Which framework for the Cyprus problem?

by Giorgos Kentas, PhD candidate at the Vrije Universiteit Brussels


One and a half years after the rejection of the Annan Plan, it is time to consider the future of the Cyprus issue. The framework for a settlement has always been the central question. The current discourse on the basis for a solution to the Cyprus problem is controversial at best. The Cypriot government calls for an array of amendments to the final version of the Annan Plan so that it can be functional and viable. The Turkish Cypriot community and Turkey, on the other hand, contend that any changes to the Plan should not afflict its balance, since the Turkish Cypriot community has endorsed that Plan in the April 2004 referendum. The question is how to reconcile those two antithetical approaches in order to pave the way towards a settlement of the longstanding Cyprus issue. In our view, the thesis that the Annan Plan is the only framework on which the settlement of the Cyprus issue should be based is wrong. The Annan Plan enfolds the problem in a vicious circle and leads to stalemate.


The Cypriot government maintains that if a new initiative is well prepared it will be successful. Good preparation, however, could mean lots of things. How to get Turkish Cypriots and Turkey to agree on various revisions on the Annan Plan is the issue at stake. The UN secretarial, the US and the UK have been considering the Annan Plan as a balanced and fair proposal that Greek Cypriots should have accepted. Recently, however, those actors seem to accept some revisions on the Plan in order to accommodate Greek Cypriot concerns. They called President Papadopoulos to present the Greek Cypriot positions to the UN. The Cypriot President delegated Mr. Tzionis, the Head of the President’s Diplomatic Office, to present the Greek Cypriot areas of concern to the UN. Mr. Tzionis visited New York and delivered the Greek Cypriot positions. A UN document that leaked to a Greek Cypriot newspaper outlines those positions. According to “Politis’” reportage, the Greek Cypriot leadership seeks amendments in the areas of government, security and guarantees, territorial adjustments, demographics (settlers), properties, and federal economics. Moreover, Greek Cypriots assume that any new initiative should not be bound by strict timetables. The final framework of a settlement should be a product of an agreement. Greek Cypriots also maintain that the UN Secretary General should not be endowed with the prerogative to arbitrate the disputes between the parties. Turkey and the Turkish Cypriot leadership, however, rejected those proposals. They claimed that, if endorsed, they will undermine the balance of the Plan and inflict the status of the Turkish Cypriot community.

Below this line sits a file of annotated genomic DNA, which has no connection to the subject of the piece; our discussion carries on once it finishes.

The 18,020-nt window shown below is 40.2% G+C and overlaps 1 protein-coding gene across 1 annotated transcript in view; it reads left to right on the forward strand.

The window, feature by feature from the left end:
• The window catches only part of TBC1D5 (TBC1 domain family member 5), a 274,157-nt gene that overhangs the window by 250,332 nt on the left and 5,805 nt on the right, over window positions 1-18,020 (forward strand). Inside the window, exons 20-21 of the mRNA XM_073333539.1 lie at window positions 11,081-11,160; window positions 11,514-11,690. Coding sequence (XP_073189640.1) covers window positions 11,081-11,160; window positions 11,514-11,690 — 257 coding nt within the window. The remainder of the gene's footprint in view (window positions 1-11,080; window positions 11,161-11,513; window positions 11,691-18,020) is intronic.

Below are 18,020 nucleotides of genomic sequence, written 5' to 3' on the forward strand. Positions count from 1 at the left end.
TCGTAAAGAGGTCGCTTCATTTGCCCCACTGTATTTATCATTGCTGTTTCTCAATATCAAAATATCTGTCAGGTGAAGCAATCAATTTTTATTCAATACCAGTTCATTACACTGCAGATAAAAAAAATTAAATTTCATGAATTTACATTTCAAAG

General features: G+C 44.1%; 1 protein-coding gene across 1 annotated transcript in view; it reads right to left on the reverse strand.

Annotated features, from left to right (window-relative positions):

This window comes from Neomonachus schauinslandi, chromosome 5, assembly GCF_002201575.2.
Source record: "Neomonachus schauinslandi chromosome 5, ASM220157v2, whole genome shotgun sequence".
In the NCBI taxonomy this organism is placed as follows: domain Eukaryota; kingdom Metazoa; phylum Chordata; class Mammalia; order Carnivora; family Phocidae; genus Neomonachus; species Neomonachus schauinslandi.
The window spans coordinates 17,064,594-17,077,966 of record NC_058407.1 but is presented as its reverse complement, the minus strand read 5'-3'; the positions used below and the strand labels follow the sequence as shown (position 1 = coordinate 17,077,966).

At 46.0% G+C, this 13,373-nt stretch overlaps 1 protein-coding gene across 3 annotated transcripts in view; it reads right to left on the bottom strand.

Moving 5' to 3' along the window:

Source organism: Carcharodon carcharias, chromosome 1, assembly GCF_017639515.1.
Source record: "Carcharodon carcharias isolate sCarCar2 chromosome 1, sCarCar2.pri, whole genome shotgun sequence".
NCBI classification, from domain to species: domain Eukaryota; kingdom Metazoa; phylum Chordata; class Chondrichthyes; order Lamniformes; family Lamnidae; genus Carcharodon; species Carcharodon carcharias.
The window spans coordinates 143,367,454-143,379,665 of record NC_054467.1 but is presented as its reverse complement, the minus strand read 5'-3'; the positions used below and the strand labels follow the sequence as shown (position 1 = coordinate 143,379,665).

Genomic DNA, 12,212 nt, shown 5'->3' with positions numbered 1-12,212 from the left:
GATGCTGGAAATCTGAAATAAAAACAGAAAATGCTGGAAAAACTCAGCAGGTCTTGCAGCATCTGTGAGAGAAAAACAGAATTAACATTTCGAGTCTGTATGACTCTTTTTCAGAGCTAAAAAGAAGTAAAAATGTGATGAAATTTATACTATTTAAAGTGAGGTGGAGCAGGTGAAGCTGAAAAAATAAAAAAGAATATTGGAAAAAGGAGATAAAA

It is difficult to see how a new UN initiative for Cyprus could succeed under these circumstances. It will not be easy at all to bridge the Greek and the Turkish Cypriot antitheses within the framework of the Annan Plan. The only visible alternative is the UN to present a new framework for negotiations which will be based on the new legal and political realities on the ground. A new framework should take into account the fact that Cyprus is a full-fledged EU member state. A new basis for a settlement of the Cyprus issue cannot ignore the principles on which the EU is founded, viz. democracy, the rule of law and human rights. In drafting a new framework for negotiations, the UN secretarial should include all the elements that characterize an independent EU member state and embrace the decisions made by international Courts and other organizations on Cyprus. The sovereignty and the security of a united Cypriot state should be administered by its people and its government and not by any other (guarantor) power. In order to be fruitful, negotiations for a Cyprus settlement should be based on a fresh framework which will reflect the prospects of a promising future, not the mistakes of the failed past.

Research & Development Center - Intercollege

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